Peace teacher

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“It’s a way out of poverty, a way to achieve the American dream,” said Karen Rusthoven as she talked about education as a social issue.

To make that dream possible, Rusthoven founded the St. Paul charter school Community of Peace Academy in 1995 to educate the whole person-mind, body and will. According to the school’s vision statement, the focus is on peace, justice, compassion, wholeness and fullness of life for all. Rusthoven emphasized that the “for all” in the vision statement is very important. “We hold unconditional positive regard for all.”

The award-winning school, of which Rusthoven is the principal, serves about 700 students, “a diverse, pre-K through 12 student population on the east side of St. Paul,” she said. This is no marginal experiment; Rusthoven’s school has attracted national attention and the high school recently was named one of the best high schools in the country by U.S. News & World Report.

Why “peace” and not some other focus? “Peace is a virtue, an ethical principle that transcends all of our racial, cultural, religious differences. There’s not a group of people that doesn’t value honesty, justice, loyalty, love and hope,” said Rusthoven, who has crossed cultural boundaries as both a mother and an educator.

Future teacher

Rusthoven was born and raised in St. Paul, graduating from Humboldt High School. Her career as an educator began by participating in Future Teachers of America Club. The students at the schools where she was sent as a substitute teacher were predominantly Mexican-American immigrants. Rusthoven “absolutely loved it” and she knew she wanted to be a teacher. She continued her education at Gustavus Adolphus College with a major in elementary education.

Though she was full of passion, Rusthoven’s path wasn’t easy. In the ’70s she was a single mom for almost eight years-a white, Lutheran-raised woman with two African-American adopted sons, who were 1 and 2 years old at the time of her divorce. She was laid off from a job, which added to her challenges. “This was a very humbling experience for me and I certainly gained compassion for the unemployed,” Rusthoven said.

“I had applied for a position as multi-cultural specialist for the St. Paul Public Schools, but was not hired. I was then offered a position as a home/school liaison under the Federal Title IV Desegregation Program and was assigned to two Catholic Grade Schools, St. Luke’s in the Summit University neighborhood and St. Matthew’s on the west side of St. Paul.” It was a job that she was not necessarily excited about, yet her journey as an educator was moving forward in an important way. She said she was surprised that “the way my family was embraced in Catholic schools was totally different than in public schools-I was part of a caring community. The school climate was so much more empowering for African-American and Hispanic kids.”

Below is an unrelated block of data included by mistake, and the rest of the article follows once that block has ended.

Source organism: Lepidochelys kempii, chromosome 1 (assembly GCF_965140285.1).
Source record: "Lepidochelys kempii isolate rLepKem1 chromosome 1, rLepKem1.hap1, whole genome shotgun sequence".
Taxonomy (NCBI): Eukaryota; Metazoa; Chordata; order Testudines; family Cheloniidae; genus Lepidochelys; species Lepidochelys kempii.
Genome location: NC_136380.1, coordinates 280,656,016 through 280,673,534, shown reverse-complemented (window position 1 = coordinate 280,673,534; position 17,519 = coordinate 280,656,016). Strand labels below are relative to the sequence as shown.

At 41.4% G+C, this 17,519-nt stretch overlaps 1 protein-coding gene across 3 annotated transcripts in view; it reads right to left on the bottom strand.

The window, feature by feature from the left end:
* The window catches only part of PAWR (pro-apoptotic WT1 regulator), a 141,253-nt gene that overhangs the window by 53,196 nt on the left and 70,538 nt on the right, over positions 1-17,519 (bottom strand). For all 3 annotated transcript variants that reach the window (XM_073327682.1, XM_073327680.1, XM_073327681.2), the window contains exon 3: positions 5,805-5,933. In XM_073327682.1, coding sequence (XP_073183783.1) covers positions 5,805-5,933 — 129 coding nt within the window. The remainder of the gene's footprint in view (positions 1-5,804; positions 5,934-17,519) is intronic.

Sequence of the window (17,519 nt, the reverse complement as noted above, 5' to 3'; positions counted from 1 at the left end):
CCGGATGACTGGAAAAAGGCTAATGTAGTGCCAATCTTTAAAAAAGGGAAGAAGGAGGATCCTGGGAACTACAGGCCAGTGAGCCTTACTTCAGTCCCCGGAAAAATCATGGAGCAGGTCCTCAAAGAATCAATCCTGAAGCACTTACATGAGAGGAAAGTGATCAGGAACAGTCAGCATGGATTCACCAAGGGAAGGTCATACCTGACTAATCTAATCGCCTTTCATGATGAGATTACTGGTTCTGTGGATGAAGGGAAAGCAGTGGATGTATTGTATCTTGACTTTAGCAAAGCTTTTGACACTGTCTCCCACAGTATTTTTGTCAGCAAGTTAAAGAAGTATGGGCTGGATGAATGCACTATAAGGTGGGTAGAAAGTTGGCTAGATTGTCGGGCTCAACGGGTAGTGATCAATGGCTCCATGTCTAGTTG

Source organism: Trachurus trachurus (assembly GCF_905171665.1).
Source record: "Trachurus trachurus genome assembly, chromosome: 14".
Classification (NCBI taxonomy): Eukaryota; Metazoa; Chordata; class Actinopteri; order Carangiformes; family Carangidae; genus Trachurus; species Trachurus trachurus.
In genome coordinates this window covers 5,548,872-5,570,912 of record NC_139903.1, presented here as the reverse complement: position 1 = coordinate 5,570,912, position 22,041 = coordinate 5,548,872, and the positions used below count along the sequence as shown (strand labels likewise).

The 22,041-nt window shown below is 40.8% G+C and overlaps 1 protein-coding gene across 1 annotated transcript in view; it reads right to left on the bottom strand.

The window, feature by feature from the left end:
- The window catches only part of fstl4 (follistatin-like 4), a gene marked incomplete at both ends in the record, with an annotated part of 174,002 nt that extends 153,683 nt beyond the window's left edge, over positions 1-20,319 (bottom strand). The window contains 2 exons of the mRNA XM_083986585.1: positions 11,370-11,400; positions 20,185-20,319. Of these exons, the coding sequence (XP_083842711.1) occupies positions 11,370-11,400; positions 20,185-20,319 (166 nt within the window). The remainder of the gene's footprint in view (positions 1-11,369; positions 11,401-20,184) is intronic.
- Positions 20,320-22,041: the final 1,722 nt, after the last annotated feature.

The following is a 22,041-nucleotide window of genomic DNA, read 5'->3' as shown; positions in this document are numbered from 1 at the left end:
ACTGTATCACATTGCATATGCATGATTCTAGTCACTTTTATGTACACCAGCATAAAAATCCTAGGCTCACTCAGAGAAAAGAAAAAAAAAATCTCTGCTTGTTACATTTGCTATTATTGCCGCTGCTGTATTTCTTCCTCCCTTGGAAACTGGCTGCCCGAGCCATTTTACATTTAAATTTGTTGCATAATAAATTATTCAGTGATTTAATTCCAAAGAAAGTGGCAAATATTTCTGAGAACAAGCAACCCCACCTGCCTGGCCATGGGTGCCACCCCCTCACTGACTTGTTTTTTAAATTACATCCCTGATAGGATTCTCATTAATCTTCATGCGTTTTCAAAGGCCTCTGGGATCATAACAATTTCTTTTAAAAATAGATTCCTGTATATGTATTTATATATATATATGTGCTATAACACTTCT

While she worked in the Catholic archdiocese for 16 years, eight years as a teacher and eight years as a principal, “I believed in my heart that public education could be done that way as well,” she said. “I founded Peace Academy to prove there’s a better model of public education that serves immigrant students and economically disadvantaged families better. It should be about communities and relationships.”


Academy for peace
When asked why Rusthoven thought a charter was the answer, she said that embodying these values of peace and community “in a public-school setting requires some autonomy; that’s where the charter came in. When the charter-school law passed in 1991, there was the possibility of founding a school upon a different mission and vision, a different philosophy.”

Rusthoven knew that a sole focus on academics wasn’t the answer. “Schools need to be communities. Education is about relationships. A feminine approach to education is a positive thing. Schools need to be caring communities where people feel welcomed and are able to take risks safely so they can learn and grow.” Rusthoven appreciated the non-dualistic focus that Catholic schools placed on “the education of the whole person-mind, body and will. Culturally, we have a tendency to identify the spiritual/emotional realm with feminine rather than masculine tendencies,” she said.

At Community of Peace Academy, students are taught positive actions explicitly and by role modeling. Students say this PeaceBuilder pledge every day: “Praise people, give up put downs, seek wise people, notice and speak up about hurts you cause, right wrongs, and help others.” She said the results have been “phenomenal” and she hopes other schools can adopt these changes.

“You cannot force a person to learn against their will, nor can you force a person to be good or caring against their will, … you have to create a set of circumstances,” Rusthoven said. “Then a person can create positive choices of their own free will, and not because someone is standing over them forcing them to do those things.”